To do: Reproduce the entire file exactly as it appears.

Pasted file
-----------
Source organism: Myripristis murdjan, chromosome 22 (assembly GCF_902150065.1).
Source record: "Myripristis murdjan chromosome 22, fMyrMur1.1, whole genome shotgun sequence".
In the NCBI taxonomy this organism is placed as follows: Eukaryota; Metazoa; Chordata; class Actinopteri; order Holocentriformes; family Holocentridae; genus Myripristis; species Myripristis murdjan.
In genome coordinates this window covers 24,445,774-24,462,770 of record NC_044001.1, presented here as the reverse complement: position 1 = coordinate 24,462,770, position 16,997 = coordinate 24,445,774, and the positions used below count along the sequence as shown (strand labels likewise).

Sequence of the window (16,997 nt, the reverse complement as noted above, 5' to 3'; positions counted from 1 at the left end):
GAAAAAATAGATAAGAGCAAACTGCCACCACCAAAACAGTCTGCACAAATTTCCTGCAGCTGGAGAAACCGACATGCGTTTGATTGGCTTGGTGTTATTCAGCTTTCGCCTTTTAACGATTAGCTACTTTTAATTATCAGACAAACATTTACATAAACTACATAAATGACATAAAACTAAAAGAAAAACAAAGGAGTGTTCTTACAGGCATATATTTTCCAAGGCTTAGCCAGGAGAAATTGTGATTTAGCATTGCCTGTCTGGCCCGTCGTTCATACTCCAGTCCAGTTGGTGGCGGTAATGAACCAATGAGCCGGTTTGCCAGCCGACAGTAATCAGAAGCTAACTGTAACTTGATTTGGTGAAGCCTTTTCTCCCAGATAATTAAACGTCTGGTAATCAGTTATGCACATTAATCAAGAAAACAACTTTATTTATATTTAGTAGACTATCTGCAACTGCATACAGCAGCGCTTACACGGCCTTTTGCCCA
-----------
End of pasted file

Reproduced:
Source organism: Myripristis murdjan, chromosome 22 (assembly GCF_902150065.1).
Source record: "Myripristis murdjan chromosome 22, fMyrMur1.1, whole genome shotgun sequence".
In the NCBI taxonomy this organism is placed as follows: Eukaryota; Metazoa; Chordata; class Actinopteri; order Holocentriformes; family Holocentridae; genus Myripristis; species Myripristis murdjan.
In genome coordinates this window covers 24,445,774-24,462,770 of record NC_044001.1, presented here as the reverse complement: position 1 = coordinate 24,462,770, position 16,997 = coordinate 24,445,774, and the positions used below count along the sequence as shown (strand labels likewise).

Sequence of the window (16,997 nt, the reverse complement as noted above, 5' to 3'; positions counted from 1 at the left end):
GAAAAAATAGATAAGAGCAAACTGCCACCACCAAAACAGTCTGCACAAATTTCCTGCAGCTGGAGAAACCGACATGCGTTTGATTGGCTTGGTGTTATTCAGCTTTCGCCTTTTAACGATTAGCTACTTTTAATTATCAGACAAACATTTACATAAACTACATAAATGACATAAAACTAAAAGAAAAACAAAGGAGTGTTCTTACAGGCATATATTTTCCAAGGCTTAGCCAGGAGAAATTGTGATTTAGCATTGCCTGTCTGGCCCGTCGTTCATACTCCAGTCCAGTTGGTGGCGGTAATGAACCAATGAGCCGGTTTGCCAGCCGACAGTAATCAGAAGCTAACTGTAACTTGATTTGGTGAAGCCTTTTCTCCCAGATAATTAAACGTCTGGTAATCAGTTATGCACATTAATCAAGAAAACAACTTTATTTATATTTAGTAGACTATCTGCAACTGCATACAGCAGCGCTTACACGGCCTTTTGCCCA